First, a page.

What did you say? Things your students say in Korean.

When I started at this school, I had NO IDEA what the children were saying to me. I work in a Korean playschool so the students only learn English as subject. My favourite story is of a day with the 5 year old’s just a month or two after I started. One of the boys said something to me and by the way he was acting, I knew he needed the bathroom. Unfortunately, the assistant wasn’t around so I just let him off and left the door of the classroom open. A few minutes later, he appears back with nothing on from the waist down. Turns out he needed a hand finishing in the bathroom and with no assistant, he just came back to me!

After that, I promised myself to get my Korean together so I’d actually understand what the students were saying and I did. I just listened to them and since they say the same things day in day out, I would write it phonetically, ask my co teachers and then learn how to say it properly. Here are the top phrases my students say;

  • 쉬 마려워요 (she mar yeah woh yo) – I need to pee
  • 똥 마려워요 (dong mar yeah woh yo)- I need to poo
  • 선생님………( sun saeng nim) – teacher
  • 연필 필요해요 (yun pill pil yoh hay yo)- I need a pencil
  • 지우개 주세요 (gee you gay juice a yo)- Eraser please
  • 색연필– (saeng yun pil) crayons
  • 아파요– (app pie yo) I’m sick/hurt
  • 어떻게 해요 ( oh dok a hay yo)- How do I do this.

Here are some phrases and words that you can say to the students;

  • 애들아! (yeah dra)- Guys!
  • 조용히하세요! (jo young he ha say yo)- Be quiet!
  • 어디 아파요? ( o d apa yoh) – Where are you hurt/sick?
  • 화장실 가다오세요 (hwa jang shil gat da o say yoh)- Go to the bathroom and come back.
  • 빨리! (bally) Quickly

Since we’re here to teach English, you should obviously keep the Korean to a minimum but in a a bind, these phrases may help. As ever, my Korean spelling could be atrocious so feel free to tell me any mistakes!

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Teaching Kindergarten in Korea – my words of wisdom

Teaching Kindergarten is possibly the most exhausting thing you can do. My school teaches Korean age 3 to Korean age 7 and after 4 years, I almost don’t know what silence is. Between the crying, the talking, the shouting, the laughing, the sheer activity, it’s always go, go, go.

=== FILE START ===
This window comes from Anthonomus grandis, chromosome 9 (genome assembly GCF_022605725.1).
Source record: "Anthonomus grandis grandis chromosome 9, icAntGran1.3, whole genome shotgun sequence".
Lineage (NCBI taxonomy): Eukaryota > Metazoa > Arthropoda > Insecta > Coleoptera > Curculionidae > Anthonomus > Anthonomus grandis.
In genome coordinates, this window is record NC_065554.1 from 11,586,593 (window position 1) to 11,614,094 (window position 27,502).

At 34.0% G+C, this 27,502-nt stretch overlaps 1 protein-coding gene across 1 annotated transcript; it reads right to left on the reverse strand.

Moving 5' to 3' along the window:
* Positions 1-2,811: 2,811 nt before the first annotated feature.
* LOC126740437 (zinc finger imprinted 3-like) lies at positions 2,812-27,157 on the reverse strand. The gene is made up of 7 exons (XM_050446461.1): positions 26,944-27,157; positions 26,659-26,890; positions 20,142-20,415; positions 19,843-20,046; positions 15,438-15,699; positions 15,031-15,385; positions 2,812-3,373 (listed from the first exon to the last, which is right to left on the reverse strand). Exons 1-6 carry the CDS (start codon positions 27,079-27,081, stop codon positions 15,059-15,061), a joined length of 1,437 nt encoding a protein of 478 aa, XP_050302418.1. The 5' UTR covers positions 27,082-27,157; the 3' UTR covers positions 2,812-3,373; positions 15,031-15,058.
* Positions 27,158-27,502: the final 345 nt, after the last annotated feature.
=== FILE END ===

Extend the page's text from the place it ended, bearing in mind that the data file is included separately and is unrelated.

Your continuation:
Here are a few things I’ve learned over the years*;

1. K.I.S.S.- Keep it simple, stupid!

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It’s a marathon, not a race. Set small goals for every class and work on simple things. Use the same words and phrases until they can use them correctly and then change it up. Little by little, they’ll make great progress and enjoy doing so because they won’t be under preassure.

2. It’s all about being organised.

Yellow sticky notes and push pin on white with clipping path.

They might only be 6 but they will eat you alive if you don’t know what you’re doing. You have to know what lesson you’re giving, what games you’ll play, what songs you’ll sing and you have to have all your materials walking in the door.
If you’re new to teaching, make a lesson plan and follow it.
Also, have lots of activities ready. They have zero attention span so changing lots is the key.
3. Have a routine.
Try to structure your classes the same so that the students know what to expect. Have a proper introduction, main class and conclusion.
Introduction is probably the most challenging. How do you get them to sit down, stay quiet and listen? You can try a few chants;
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My personal favourite is “what sound does sh make? sh sh sh”